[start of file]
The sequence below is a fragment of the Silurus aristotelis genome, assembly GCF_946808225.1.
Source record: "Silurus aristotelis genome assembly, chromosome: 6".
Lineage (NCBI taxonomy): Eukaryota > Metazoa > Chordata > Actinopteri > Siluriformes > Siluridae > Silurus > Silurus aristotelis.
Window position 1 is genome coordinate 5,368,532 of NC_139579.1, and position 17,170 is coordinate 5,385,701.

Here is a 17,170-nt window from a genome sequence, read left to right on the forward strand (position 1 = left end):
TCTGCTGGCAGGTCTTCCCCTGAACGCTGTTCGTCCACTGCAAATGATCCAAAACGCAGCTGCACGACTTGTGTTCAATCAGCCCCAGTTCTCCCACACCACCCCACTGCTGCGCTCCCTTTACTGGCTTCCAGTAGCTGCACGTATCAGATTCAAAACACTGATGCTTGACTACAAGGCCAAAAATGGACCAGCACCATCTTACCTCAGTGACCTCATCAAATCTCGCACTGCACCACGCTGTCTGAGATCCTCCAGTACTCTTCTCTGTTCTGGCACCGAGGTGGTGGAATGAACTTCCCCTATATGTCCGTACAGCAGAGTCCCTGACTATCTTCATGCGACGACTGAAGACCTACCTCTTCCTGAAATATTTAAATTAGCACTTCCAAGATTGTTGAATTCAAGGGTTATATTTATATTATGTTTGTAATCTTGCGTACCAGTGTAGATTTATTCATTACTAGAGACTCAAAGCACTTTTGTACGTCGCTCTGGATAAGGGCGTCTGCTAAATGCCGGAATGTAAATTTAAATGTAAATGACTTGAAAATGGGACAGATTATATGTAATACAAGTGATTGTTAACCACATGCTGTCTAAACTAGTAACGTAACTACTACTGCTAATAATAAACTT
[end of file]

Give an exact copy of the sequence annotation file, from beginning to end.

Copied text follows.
The sequence below is a fragment of the Silurus aristotelis genome, assembly GCF_946808225.1.
Source record: "Silurus aristotelis genome assembly, chromosome: 6".
Lineage (NCBI taxonomy): Eukaryota > Metazoa > Chordata > Actinopteri > Siluriformes > Siluridae > Silurus > Silurus aristotelis.
Window position 1 is genome coordinate 5,368,532 of NC_139579.1, and position 17,170 is coordinate 5,385,701.

Here is a 17,170-nt window from a genome sequence, read left to right on the forward strand (position 1 = left end):
TCTGCTGGCAGGTCTTCCCCTGAACGCTGTTCGTCCACTGCAAATGATCCAAAACGCAGCTGCACGACTTGTGTTCAATCAGCCCCAGTTCTCCCACACCACCCCACTGCTGCGCTCCCTTTACTGGCTTCCAGTAGCTGCACGTATCAGATTCAAAACACTGATGCTTGACTACAAGGCCAAAAATGGACCAGCACCATCTTACCTCAGTGACCTCATCAAATCTCGCACTGCACCACGCTGTCTGAGATCCTCCAGTACTCTTCTCTGTTCTGGCACCGAGGTGGTGGAATGAACTTCCCCTATATGTCCGTACAGCAGAGTCCCTGACTATCTTCATGCGACGACTGAAGACCTACCTCTTCCTGAAATATTTAAATTAGCACTTCCAAGATTGTTGAATTCAAGGGTTATATTTATATTATGTTTGTAATCTTGCGTACCAGTGTAGATTTATTCATTACTAGAGACTCAAAGCACTTTTGTACGTCGCTCTGGATAAGGGCGTCTGCTAAATGCCGGAATGTAAATTTAAATGTAAATGACTTGAAAATGGGACAGATTATATGTAATACAAGTGATTGTTAACCACATGCTGTCTAAACTAGTAACGTAACTACTACTGCTAATAATAAACTT